From the time we are children, our books contain some kind of moralistic lesson or cautionary tale that we may not fully understand. Whether it is Dr. Seuss’ Oh, The Places You’ll Go or Homer’s The Odyssey, or even the Christian bible, each has its own message for us. Kahlil Gibran’s poetic magnum opus, The Prophet, is no different, even when the insight it offers speaks volumes beyond its pages.
Kahlil Gibran’s The Prophet consists of eight vibrant vignettes, each produced by separate people and fit together in the story with Liam Neeson’s soothing voiceover. Each of them holds one of Gibran’s lesson, with many visual liberties taken. Each one was lovingly created with their own stylistic interpretation of the text, and there is beauty in that. There was no collaboration between the vignettes, yet they somehow fit perfectly together despite coming from various, scattered sources. There is a lesson in there somewhere about a greater human connection we all share.
There is an over-arching story that is supposed to tie the film together and transition into the vignettes, but it proves to be more of a means to an end. The original text originally has Almustafa going through the village on his way to a boat, where he encounters other people and gives them life-altering advice through passionate prose. Luckily, the film remains purely spiritual, rarely ever crossing the line into a religious slant, making the message universal to adults rather than having it come off as preachy. In an obvious attempt to make the film more family friendly, writer/non-vignette director Roger Allers decides to add a family to the classic story.
Altering the original story in an attempt to make this film more palatable for children was the first of many mistakes Allers made. His treatment of the story did not add anything, but instead cheapened the feel of the film, giving it the old Disney treatment. That is not surprising, because his filmography consists of Disney films like The Lion King, which he also directed. The Lion King has an emotional and spiritual depth that adults could enjoy, but it was still, ultimately, a children’s film. Allers’ second mistake was to even attempt to water down Gibran’s text so that it could be a film for kids, which it could never be.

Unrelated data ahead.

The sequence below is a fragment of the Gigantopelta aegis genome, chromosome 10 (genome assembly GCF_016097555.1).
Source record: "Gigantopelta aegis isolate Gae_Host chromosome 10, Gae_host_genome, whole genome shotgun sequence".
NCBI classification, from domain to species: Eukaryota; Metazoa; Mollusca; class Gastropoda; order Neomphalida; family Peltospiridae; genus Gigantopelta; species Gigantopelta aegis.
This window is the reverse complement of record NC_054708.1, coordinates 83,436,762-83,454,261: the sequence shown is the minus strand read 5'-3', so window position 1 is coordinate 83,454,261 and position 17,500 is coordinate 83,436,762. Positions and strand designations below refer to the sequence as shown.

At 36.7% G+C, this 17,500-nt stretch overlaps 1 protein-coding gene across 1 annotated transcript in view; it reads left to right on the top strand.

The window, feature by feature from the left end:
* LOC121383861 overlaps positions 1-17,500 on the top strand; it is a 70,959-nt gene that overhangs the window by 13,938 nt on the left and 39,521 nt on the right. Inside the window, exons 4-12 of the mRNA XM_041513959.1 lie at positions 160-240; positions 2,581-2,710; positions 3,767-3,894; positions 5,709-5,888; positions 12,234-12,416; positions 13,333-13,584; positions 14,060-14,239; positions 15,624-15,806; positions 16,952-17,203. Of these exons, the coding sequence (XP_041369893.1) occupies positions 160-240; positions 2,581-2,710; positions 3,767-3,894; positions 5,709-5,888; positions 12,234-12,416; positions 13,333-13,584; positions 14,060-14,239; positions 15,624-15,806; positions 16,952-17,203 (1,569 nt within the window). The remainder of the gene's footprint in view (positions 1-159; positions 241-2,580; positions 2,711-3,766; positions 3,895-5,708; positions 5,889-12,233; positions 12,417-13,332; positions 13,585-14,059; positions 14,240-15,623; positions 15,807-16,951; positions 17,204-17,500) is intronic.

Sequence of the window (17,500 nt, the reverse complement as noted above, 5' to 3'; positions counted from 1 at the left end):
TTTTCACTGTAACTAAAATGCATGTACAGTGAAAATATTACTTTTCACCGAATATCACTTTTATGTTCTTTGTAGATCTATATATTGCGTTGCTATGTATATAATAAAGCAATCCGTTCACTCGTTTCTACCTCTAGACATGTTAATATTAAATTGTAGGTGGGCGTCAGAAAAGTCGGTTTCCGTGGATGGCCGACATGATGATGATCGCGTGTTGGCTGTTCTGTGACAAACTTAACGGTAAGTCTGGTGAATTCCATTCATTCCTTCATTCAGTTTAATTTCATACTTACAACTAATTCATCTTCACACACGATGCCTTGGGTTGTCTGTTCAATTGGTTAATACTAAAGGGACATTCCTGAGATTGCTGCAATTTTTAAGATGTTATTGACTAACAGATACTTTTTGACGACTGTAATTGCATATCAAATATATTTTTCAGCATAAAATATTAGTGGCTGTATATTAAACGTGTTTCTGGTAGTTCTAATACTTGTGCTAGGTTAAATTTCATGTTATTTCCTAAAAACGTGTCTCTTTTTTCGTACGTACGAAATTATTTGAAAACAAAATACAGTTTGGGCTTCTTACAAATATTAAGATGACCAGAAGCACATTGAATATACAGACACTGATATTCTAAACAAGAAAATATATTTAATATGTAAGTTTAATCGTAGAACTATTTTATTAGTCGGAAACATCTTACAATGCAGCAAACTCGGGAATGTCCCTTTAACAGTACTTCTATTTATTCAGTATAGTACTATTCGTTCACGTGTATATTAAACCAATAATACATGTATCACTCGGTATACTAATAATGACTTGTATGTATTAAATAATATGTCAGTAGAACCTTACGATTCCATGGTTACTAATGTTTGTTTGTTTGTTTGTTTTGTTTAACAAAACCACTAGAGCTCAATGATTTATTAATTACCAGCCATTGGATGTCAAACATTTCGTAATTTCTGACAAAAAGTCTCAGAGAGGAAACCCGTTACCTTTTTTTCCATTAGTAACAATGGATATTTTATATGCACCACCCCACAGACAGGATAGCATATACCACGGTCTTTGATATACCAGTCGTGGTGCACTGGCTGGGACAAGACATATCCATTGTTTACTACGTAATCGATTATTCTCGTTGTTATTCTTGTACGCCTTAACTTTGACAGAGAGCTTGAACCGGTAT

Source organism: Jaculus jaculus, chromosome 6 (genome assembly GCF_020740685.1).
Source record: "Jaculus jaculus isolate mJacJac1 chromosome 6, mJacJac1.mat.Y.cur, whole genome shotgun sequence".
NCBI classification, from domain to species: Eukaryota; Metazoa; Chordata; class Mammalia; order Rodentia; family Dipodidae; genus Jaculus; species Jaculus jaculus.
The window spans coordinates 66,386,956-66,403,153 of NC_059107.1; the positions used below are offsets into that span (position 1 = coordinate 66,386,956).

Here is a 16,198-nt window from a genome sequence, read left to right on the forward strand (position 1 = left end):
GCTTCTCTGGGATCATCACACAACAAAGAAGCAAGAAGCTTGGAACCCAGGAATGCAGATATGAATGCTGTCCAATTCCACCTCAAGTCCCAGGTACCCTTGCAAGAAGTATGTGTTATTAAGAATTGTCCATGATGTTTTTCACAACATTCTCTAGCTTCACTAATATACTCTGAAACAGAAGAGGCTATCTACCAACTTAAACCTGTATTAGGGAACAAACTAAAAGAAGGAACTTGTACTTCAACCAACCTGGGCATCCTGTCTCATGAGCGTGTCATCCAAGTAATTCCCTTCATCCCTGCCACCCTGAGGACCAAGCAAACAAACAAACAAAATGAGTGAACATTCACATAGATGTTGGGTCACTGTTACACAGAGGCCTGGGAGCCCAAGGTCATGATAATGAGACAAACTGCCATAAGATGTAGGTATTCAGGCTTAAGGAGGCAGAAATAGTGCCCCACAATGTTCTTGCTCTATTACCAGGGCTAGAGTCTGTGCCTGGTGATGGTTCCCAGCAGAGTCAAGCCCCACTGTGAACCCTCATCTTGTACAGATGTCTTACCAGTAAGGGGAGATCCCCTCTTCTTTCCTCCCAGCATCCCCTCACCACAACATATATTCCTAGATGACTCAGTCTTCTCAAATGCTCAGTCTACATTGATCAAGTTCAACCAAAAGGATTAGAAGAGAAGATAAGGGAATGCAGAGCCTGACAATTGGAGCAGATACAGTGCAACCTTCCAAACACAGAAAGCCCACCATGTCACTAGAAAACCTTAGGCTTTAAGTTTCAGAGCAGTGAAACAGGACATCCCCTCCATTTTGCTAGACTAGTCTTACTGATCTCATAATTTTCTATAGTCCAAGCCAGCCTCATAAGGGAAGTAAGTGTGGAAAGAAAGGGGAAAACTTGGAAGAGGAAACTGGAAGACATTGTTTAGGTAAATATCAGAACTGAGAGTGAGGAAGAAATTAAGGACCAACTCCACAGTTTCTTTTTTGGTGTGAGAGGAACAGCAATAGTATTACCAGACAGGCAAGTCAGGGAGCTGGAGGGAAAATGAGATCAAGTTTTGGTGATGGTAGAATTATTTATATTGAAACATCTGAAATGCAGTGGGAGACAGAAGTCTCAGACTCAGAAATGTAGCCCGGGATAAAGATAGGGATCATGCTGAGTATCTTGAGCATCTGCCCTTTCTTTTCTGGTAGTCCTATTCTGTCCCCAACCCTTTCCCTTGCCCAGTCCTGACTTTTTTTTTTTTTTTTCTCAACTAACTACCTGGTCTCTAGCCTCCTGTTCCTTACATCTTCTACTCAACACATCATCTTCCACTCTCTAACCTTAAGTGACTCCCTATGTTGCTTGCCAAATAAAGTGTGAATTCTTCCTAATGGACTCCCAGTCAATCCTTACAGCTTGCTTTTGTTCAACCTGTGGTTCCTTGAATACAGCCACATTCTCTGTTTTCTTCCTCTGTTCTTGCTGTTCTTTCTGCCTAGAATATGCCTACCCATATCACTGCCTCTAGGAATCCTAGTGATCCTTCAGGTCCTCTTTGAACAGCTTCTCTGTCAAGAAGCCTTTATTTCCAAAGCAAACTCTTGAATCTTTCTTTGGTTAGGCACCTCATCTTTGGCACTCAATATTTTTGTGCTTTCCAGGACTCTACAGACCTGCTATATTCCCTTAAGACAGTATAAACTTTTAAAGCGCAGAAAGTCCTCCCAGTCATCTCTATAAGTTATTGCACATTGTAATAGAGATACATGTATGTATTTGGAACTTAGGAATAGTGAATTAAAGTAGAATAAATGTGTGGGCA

Kahlil Gibran’s The Prophet is full of ideas and teachings that will majestically soar miles above most children’s heads. There are lessons on marriage, divorce, freedom, and death. All are ideas too complex, and frankly unentertaining, to most kids whose parents might accidentally take them to see this film. The main story would be all but unnecessary if it wasn’t used as a vehicle to move us into the vignettes, or if it wasn’t also a chance to get to hear the voice acting talents of Salma Hayek, Frank Langella, Alfred Molina, John Krasinski, and of course Liam Neeson. Neeson’s voice lends itself especially well to the role of the Prophet, reading the prose in a calming, almost meditative way. Although the animation may flow wildly on the screen, Neeson’s voice is what anchors you to the film, and it remains your soothing guide through the entire journey.
RATING: ★★★★★★ (6/10 stars)